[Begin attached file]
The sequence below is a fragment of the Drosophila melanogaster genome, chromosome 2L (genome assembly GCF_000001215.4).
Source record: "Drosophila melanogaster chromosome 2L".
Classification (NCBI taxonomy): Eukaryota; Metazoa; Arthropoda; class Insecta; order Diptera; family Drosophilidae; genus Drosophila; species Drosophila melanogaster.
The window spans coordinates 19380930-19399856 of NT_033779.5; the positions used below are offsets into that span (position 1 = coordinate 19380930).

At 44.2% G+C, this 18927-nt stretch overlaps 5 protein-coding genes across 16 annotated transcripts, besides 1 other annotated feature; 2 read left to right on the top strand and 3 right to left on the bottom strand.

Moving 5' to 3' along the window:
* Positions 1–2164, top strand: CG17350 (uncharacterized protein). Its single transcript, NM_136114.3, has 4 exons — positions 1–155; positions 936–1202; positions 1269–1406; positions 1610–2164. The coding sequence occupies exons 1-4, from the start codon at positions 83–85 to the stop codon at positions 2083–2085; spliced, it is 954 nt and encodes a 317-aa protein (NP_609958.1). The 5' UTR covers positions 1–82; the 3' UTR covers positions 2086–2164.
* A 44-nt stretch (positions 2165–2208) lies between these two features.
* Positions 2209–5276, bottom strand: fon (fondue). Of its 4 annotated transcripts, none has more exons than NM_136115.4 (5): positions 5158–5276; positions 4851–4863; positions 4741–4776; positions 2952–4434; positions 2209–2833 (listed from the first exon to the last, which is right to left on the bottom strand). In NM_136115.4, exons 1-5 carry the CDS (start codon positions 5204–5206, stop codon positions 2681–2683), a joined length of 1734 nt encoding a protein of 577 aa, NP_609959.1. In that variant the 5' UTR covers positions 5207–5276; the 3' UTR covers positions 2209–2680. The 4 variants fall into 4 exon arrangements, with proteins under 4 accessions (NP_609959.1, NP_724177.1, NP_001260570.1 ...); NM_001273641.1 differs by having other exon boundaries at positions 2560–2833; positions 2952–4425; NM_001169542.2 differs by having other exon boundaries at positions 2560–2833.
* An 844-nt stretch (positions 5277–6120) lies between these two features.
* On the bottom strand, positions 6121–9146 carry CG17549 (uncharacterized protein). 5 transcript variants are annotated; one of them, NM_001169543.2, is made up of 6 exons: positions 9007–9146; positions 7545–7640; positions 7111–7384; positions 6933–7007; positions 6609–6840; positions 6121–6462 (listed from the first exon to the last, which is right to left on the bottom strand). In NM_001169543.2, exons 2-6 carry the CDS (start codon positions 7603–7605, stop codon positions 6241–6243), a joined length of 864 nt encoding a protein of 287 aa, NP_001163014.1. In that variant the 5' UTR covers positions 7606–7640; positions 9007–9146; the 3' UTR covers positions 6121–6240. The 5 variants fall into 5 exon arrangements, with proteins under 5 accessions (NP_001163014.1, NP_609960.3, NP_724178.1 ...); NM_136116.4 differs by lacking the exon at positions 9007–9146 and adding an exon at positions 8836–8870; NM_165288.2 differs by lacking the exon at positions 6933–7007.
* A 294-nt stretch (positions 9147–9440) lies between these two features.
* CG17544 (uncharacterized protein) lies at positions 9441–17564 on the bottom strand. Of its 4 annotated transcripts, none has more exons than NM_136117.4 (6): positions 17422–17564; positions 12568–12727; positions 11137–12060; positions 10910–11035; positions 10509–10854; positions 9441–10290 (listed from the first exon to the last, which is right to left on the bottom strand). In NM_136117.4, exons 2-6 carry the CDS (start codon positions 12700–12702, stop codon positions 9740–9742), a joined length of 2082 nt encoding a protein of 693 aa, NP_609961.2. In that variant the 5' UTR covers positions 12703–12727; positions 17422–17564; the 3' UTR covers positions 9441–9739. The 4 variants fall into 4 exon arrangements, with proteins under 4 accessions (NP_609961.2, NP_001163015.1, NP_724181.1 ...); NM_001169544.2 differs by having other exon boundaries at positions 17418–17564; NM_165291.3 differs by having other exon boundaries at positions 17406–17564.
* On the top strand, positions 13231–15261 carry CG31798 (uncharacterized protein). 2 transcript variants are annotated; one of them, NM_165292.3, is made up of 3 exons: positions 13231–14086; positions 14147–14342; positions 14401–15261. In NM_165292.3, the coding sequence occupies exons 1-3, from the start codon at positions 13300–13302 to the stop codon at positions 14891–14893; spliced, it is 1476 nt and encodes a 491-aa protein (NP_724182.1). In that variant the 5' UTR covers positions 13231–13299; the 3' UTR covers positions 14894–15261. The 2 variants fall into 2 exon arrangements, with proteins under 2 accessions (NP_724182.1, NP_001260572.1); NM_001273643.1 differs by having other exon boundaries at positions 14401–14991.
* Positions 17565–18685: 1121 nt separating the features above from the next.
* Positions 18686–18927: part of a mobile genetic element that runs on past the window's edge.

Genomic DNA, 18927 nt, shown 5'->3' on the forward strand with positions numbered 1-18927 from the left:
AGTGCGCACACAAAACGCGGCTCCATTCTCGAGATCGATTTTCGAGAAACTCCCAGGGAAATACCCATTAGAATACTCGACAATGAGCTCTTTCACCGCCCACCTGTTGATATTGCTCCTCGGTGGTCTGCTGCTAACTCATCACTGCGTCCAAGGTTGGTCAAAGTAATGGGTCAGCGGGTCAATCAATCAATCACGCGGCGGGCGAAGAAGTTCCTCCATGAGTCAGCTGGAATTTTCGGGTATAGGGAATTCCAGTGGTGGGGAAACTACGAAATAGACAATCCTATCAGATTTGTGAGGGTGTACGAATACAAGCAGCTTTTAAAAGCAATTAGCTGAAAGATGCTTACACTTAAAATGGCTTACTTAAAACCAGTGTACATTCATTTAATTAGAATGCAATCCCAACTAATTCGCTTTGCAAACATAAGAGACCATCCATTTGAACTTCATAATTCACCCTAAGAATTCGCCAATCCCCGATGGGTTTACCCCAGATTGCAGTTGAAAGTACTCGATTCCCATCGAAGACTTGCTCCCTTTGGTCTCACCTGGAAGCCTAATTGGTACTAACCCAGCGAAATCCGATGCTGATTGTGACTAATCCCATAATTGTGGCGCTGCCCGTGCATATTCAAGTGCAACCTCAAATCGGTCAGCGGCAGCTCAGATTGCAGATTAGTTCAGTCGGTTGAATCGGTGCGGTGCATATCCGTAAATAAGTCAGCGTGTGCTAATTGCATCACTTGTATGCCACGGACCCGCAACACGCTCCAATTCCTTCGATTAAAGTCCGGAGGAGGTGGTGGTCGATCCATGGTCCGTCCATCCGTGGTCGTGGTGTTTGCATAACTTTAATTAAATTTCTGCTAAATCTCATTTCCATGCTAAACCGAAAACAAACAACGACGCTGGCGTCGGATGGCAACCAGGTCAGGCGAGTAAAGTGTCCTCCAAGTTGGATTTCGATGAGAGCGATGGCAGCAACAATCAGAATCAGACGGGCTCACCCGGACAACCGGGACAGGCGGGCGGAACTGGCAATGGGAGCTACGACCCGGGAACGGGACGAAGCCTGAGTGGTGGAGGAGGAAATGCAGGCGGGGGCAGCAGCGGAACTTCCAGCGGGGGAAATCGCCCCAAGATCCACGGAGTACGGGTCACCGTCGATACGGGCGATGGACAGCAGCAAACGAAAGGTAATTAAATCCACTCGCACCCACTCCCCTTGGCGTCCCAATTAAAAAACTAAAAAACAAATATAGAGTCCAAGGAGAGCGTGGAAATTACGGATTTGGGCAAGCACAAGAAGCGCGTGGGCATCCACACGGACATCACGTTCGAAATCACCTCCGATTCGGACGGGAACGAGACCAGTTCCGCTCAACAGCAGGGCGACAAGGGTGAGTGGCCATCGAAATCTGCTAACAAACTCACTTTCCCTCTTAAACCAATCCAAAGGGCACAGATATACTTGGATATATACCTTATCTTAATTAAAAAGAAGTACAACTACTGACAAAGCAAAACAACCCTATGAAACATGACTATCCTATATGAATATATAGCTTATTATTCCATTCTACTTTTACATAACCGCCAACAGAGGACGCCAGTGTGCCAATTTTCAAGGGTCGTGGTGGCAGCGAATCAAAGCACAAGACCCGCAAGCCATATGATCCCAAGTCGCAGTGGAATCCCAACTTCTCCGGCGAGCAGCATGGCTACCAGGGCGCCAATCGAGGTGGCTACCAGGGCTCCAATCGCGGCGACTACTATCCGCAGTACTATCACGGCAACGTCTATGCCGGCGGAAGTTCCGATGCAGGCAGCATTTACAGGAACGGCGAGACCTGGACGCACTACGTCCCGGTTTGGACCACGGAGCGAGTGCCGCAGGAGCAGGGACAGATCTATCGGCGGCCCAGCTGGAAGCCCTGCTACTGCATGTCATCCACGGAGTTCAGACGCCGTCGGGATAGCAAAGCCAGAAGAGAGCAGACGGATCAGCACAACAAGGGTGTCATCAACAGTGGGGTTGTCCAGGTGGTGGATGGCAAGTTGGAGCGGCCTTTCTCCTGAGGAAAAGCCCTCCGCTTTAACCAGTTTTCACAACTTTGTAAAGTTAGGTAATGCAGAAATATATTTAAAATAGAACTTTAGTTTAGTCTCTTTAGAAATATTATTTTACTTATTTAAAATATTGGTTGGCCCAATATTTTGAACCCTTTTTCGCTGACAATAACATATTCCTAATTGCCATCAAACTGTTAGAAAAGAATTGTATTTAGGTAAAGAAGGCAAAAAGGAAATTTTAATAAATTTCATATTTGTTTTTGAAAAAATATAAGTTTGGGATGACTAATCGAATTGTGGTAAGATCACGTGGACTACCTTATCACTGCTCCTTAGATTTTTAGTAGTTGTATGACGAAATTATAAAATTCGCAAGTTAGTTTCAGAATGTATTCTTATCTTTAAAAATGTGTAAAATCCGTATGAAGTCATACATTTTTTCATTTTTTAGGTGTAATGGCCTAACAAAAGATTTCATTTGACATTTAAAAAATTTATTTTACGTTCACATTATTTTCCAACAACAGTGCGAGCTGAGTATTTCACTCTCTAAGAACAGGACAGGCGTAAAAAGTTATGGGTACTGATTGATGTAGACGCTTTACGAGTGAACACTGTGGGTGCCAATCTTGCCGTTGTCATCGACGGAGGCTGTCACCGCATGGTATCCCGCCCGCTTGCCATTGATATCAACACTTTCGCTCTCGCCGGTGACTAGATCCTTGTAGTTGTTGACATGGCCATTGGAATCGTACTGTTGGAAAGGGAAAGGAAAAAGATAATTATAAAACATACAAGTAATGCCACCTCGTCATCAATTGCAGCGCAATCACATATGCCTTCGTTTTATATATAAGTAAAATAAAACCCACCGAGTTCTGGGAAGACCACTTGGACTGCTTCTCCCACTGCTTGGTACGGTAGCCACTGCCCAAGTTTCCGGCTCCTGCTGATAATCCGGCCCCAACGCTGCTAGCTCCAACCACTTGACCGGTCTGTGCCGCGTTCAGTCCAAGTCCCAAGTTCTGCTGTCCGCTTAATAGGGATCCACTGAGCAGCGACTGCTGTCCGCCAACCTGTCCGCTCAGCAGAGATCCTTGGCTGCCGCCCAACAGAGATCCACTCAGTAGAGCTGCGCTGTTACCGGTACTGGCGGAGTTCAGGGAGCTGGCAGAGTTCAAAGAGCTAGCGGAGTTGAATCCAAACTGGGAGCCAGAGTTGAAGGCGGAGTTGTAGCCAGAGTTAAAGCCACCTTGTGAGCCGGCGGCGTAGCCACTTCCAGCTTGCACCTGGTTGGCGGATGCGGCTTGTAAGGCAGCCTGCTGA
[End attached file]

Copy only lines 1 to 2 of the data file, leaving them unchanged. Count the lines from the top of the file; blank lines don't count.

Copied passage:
The sequence below is a fragment of the Drosophila melanogaster genome, chromosome 2L (genome assembly GCF_000001215.4).
Source record: "Drosophila melanogaster chromosome 2L".